Wall Street Profits Soar Despite Accelerated Job Losses During Pandemic
Wall Street profits surged in the first half of 2021 to $31 billion in pre-tax earnings beating an already outsized first half of the prior year profits by 12.5 percent and hit their highest level since 2009, said the report (pdf) by the office of New York State Comptroller Thomas DiNapoli.
In the first six months of 2020, Wall Street profits jumped 82 percent from a year earlier to $27.6 billion, according to a prior year report.
The question remains whether this growth pace will continue during the second half of this year eventually reaching the record $61.4 billion in pretax revenue generated by Wall Street in 2009, said the office of the state comptroller in a statement.
The performance of the securities industry is traditionally measured by the pretax profits of the brokerage firms that are members of the New York Stock Exchange (NYSE). The exchange has now about 125 member firms, down from more than 200 in 2007, before the global financial crisis.
The significant gains in profitability during the last year and a half owe to record low-interest rates which have kept Wall Street expenses down, strong trading volume, as well as record revenues from underwriting, account supervision fees, and investment advisory fees.
“Financial markets move in cycles, however, and profits will subside at some point. As we prepare for an eventual slowdown in Wall Street’s record activity, we need to ensure New York’s Main Street, and its other vital sectors, are also recovering,” DiNapoli, a Democrat, said in the statement.
Wall Street Jobs Decline
Despite continued strong profitability, employment in the securities industry in New York City has sagged. If the trend continues the industry in NYC is expected to lose 4,900 jobs in 2021—nearly 2 percent—after losing 3,600 jobs in 2020, the most since the Great Recession, the report said. Meanwhile, the nation is on pace to add over 23,000 jobs in the securities industry.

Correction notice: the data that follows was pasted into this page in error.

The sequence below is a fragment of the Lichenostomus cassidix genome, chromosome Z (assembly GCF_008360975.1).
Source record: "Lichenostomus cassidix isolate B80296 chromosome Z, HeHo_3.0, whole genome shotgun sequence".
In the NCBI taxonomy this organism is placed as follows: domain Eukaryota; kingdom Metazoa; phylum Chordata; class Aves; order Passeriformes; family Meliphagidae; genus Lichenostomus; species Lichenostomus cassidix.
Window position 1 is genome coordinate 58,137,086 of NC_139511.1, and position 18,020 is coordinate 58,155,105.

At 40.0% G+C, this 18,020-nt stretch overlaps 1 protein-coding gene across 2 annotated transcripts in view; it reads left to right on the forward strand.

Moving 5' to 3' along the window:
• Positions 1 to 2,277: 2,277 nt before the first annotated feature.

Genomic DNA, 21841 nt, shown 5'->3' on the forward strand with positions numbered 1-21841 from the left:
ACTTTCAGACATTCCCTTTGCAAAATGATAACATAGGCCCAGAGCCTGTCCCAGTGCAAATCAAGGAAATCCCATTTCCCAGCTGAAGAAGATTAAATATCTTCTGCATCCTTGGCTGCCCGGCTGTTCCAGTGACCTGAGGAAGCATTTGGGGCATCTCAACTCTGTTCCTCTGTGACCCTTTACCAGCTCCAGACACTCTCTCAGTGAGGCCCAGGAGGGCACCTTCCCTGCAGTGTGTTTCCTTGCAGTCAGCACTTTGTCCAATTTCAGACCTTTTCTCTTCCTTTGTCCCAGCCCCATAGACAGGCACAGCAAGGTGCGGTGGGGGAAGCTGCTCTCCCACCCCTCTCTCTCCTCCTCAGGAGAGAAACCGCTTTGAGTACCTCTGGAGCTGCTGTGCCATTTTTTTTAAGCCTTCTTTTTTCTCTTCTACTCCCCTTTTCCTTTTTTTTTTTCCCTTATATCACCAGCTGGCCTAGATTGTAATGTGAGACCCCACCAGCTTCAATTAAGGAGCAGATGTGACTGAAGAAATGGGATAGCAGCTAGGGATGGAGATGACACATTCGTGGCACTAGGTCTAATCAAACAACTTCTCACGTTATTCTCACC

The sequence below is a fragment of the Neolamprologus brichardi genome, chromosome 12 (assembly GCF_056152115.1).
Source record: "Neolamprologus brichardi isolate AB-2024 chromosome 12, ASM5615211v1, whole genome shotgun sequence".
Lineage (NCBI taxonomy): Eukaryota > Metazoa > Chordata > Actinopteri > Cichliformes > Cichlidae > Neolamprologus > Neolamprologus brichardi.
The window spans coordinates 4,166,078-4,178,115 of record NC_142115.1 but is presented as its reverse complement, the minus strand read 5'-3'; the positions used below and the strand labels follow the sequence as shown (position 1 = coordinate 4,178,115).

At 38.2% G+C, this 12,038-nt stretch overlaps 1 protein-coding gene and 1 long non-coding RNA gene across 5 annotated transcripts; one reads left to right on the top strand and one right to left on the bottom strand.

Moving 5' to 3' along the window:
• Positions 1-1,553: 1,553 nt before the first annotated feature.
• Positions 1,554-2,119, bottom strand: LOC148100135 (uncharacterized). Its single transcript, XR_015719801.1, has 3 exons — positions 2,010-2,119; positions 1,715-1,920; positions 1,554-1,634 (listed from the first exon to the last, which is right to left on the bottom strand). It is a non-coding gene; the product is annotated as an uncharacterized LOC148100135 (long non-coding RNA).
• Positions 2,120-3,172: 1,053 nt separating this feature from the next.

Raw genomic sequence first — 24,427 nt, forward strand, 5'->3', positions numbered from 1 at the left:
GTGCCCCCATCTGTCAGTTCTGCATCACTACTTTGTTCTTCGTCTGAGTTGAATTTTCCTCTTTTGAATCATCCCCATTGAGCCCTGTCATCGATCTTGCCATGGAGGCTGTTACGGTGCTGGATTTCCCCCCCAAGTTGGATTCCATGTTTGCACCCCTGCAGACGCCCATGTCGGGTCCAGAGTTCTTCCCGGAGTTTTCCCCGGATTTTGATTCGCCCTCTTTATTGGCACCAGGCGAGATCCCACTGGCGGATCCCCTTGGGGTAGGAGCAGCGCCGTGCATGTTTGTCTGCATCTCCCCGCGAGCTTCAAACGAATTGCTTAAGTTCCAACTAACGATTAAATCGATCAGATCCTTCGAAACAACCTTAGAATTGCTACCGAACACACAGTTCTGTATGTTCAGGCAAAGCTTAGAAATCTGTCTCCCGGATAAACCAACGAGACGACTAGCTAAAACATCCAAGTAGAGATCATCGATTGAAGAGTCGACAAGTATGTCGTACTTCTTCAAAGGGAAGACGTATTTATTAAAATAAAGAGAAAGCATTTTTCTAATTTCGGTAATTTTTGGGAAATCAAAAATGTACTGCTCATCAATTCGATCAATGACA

The Wall Street job loss may be attributed to “a combination of advances in technology and the relocation of jobs,” according to the statement.
A nationwide survey conducted before the CCP (Chinese Communist Party) virus pandemic found that the securities industry had the highest share of workers able to work from home, at 98.5 percent, the report stated.
By contrast, in the first quarter of 2021, the securities industry in Florida, Texas, and New Jersey gained nearly 6,700 jobs combined, the report said. New York State had about 196,800 securities industry jobs in 2020—twice the level of any other state—but it also experienced the highest number of job losses of any state.
The average salary (including bonus) for employees of the New York City securities industry was $438,450 in 2020 and it rose by 7.8 percent in comparison with the prior year, according to the report.
“Since 2007, the industry’s average salary in New York has been the highest in the nation, reflecting in part the concentration of highly compensated employees, such as chief executive officers, in the city. Wall Street salaries continued to be higher than any other industry and remained nearly five times higher than the $92,330 average compensation for the rest of the city’s private sector,” the statement said.
Wall Street’s Impact on City’s Economy
The decline in Wall Street jobs may impact the economic activity in the city. The high incomes earned by many industry employees create economic activity in other sectors.
The office of the comptroller estimated that 1 in 9 jobs (or more than 11 percent) in New York City and 1 in 16 jobs (more than 6 percent) in New York State are associated with the securities industry. Each job gained or lost in the industry leads to the creation or loss of two additional jobs in other industries in the state, the comptroller office predicted.
Tax collections however have not declined due to job losses. Moreover, tax revenue from the securities industry rose to a record $4.7 billion in the 2021 fiscal year reaching the highest number since 1996, the report said noting that personal income tax revenue accounted for 74 percent of this amount.
“This performance reflects strong bonuses and near-record-high profits,” the report asserted.
New York State depends on Wall Street tax revenues even more than the city, because the State relies more heavily on revenue from personal income taxes and does not assess a real property tax.